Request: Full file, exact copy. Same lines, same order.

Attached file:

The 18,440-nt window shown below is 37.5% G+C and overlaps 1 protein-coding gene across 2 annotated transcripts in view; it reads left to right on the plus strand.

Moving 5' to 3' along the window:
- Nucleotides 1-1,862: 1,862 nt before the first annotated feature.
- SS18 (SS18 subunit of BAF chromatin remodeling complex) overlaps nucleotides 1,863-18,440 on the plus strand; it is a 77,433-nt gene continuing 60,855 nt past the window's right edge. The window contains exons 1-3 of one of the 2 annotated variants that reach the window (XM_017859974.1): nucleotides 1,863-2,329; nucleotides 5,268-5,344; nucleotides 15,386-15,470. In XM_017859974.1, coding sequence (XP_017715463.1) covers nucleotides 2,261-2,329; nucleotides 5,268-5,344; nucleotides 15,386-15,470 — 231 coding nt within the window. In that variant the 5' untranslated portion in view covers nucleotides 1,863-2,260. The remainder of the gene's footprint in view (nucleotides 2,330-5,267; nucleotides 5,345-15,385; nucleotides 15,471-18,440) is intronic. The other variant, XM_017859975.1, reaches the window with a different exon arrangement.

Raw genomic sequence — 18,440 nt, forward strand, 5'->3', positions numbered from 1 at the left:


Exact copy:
The 18,440-nt window shown below is 37.5% G+C and overlaps 1 protein-coding gene across 2 annotated transcripts in view; it reads left to right on the plus strand.

Moving 5' to 3' along the window:
- Nucleotides 1-1,862: 1,862 nt before the first annotated feature.
- SS18 (SS18 subunit of BAF chromatin remodeling complex) overlaps nucleotides 1,863-18,440 on the plus strand; it is a 77,433-nt gene continuing 60,855 nt past the window's right edge. The window contains exons 1-3 of one of the 2 annotated variants that reach the window (XM_017859974.1): nucleotides 1,863-2,329; nucleotides 5,268-5,344; nucleotides 15,386-15,470. In XM_017859974.1, coding sequence (XP_017715463.1) covers nucleotides 2,261-2,329; nucleotides 5,268-5,344; nucleotides 15,386-15,470 — 231 coding nt within the window. In that variant the 5' untranslated portion in view covers nucleotides 1,863-2,260. The remainder of the gene's footprint in view (nucleotides 2,330-5,267; nucleotides 5,345-15,385; nucleotides 15,471-18,440) is intronic. The other variant, XM_017859975.1, reaches the window with a different exon arrangement.

Raw genomic sequence — 18,440 nt, forward strand, 5'->3', positions numbered from 1 at the left: